Rachel, a Healthwatch Essex Young Mental Health Ambassador, is our guest blogger this month and is sharing why she has joined us to help improve the local mental health services in Essex below in the hope that others will learn something from her story.
Latest statistics from the Children’s Society show that 1 in 10 school children in the UK have a diagnosable mental health condition. What is concerning however is that 75% of young people who are experiencing mental health problems from depression, addiction or bi-polar are not receiving adequate treatment. Young people’s mental health is on the rise and affecting their everyday life – with the services at their maximum capacity. There are so many more charities involved in mental health to help young people to try and relieve services like CAMHS or CMHT.
I have always struggled with my mental health in one way or another, even if I never noticed myself until I got older and reflected back on my life, however nonetheless it was still there. By age 7, I had a school councillor (they could see my ill mental health was forming, however I could not), then another one, then another one, until I became too unstable to receive counselling anymore. Most conditions are treated by therapy, however at that point what shocked me most was that I was being told the only thing that could get me stable was therapy… however I was too unstable to receive it?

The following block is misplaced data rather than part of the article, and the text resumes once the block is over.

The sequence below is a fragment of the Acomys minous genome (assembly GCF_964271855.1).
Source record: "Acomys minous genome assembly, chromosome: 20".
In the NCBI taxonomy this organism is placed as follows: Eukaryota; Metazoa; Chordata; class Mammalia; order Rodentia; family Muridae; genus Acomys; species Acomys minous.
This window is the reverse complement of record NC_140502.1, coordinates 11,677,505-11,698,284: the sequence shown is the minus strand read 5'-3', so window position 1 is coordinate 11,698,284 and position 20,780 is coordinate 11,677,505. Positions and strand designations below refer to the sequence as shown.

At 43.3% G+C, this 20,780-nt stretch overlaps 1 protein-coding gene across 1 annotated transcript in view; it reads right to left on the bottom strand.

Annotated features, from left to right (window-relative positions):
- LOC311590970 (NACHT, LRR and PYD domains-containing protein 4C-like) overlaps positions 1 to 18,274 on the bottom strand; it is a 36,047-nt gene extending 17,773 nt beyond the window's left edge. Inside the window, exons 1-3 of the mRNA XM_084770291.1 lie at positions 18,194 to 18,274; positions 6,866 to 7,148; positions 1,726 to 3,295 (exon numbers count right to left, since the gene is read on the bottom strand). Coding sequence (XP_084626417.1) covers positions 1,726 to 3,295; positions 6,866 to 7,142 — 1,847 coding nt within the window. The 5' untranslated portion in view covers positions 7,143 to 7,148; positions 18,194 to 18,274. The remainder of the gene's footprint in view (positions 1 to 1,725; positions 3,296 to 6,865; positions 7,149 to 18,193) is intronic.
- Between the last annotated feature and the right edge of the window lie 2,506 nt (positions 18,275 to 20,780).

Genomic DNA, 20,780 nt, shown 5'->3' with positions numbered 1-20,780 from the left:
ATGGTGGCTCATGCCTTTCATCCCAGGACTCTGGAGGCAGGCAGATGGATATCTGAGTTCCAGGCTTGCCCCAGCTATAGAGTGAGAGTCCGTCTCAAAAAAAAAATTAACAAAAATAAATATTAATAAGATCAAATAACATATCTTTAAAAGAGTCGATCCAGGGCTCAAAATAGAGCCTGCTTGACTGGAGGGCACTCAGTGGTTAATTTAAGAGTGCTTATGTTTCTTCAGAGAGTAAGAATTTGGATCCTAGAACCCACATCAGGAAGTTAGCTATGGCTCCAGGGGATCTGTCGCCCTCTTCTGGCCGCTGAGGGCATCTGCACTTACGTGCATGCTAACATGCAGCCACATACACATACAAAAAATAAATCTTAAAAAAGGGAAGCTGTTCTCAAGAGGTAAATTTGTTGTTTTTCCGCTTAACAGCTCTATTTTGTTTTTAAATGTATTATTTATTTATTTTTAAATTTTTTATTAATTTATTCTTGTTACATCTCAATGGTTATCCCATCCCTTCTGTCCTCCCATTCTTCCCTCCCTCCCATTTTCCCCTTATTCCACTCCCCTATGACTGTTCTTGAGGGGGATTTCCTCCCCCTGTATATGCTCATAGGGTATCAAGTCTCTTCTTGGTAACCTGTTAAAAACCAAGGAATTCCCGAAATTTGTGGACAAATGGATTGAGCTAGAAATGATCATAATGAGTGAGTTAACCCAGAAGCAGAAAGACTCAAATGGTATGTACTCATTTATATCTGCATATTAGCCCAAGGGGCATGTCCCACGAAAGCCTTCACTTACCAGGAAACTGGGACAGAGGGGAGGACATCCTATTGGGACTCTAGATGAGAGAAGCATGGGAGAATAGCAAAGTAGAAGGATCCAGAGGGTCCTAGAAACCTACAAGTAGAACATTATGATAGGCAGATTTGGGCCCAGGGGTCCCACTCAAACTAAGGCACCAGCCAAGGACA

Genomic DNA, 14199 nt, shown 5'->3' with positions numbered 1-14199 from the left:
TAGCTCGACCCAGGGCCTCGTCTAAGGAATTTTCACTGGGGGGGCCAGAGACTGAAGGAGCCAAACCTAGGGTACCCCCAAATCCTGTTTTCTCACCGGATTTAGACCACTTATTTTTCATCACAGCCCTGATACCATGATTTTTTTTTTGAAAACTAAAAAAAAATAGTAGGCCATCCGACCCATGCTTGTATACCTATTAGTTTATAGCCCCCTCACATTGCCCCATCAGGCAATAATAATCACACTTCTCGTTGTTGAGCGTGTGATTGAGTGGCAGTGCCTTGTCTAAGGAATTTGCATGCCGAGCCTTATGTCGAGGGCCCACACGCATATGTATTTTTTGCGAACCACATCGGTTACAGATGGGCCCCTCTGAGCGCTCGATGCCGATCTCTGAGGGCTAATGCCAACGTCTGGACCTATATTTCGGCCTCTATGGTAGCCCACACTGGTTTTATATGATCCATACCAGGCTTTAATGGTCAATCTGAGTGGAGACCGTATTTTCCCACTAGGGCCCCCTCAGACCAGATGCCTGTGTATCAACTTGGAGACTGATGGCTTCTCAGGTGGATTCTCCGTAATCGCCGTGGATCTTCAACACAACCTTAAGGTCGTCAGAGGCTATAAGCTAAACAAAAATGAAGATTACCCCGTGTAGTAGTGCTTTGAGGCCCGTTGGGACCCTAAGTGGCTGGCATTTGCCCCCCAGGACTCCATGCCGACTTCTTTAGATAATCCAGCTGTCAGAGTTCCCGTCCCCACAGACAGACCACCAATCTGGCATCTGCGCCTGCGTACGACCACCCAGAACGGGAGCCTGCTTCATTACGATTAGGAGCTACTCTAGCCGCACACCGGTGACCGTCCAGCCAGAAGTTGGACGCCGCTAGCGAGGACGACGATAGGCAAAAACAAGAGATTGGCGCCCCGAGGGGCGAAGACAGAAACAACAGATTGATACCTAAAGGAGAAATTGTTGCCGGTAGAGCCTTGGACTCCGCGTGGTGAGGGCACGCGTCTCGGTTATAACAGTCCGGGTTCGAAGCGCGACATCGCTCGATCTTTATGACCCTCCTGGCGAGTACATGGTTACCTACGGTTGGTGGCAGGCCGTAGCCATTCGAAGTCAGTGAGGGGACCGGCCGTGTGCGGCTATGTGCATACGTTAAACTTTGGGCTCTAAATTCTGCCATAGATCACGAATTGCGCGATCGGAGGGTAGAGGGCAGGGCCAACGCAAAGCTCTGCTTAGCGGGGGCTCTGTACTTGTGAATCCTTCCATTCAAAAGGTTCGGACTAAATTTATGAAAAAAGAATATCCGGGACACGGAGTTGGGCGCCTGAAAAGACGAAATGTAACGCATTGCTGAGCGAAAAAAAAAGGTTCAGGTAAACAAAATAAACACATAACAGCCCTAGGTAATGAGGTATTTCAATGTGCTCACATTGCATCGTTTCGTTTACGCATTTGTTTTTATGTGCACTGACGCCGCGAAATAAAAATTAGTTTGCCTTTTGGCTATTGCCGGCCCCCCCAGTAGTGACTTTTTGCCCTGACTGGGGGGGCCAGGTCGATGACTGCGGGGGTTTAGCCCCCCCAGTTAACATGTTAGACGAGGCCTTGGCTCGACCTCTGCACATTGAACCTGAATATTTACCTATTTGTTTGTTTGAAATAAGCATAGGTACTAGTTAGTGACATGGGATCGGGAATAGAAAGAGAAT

By age 14, I realised something was wrong with the way my brain was working but could not figure out what, yet I was too scared to say anything. It wasn’t until I was around 17/18 that I received my first (and multiple) diagnoses of what was going on. In future blogs, I will talk more about my conditions and what has helped me – to give other young people hope that they are not alone. Even if the services are limited due to funds, there are charities and people who have experienced similar things that can help give you advice and guidance to get you through the dark days, where you can’t see the sun rising again. But let me tell you, the sun does rise again, the nights only last so long.
My passion to become a Young Mental Health Ambassador is to help young people when they first experience something which isn’t as it should be. Those crucial moments when they need help, advice and guidance on tackling their mental health – when the services put them on a waiting list and by then young people have deteriorated, like myself. I want to speak up on behalf of those who are struggling, yet remain quiet, to make changes to services, and where I have been through nearly every service imaginable within mental health, I want people to hear my story and resonate with it. I want them to know they aren’t alone and that we all, including me, can and will get to recovery. Recovery has no time scale, so just because someone is at point 2 in their recovery and you are only just beginning, it doesn’t mean you are behind – we are all where we need to be on this journey.
To be a Young Mental Health Ambassador you must be under 25 and have accessed mental health services in Essex. You would need to be willing to give a small amount of your time regularly to share your experiences and, in doing so, you could make a difference to how services are provided, both for your own generation and those that follow.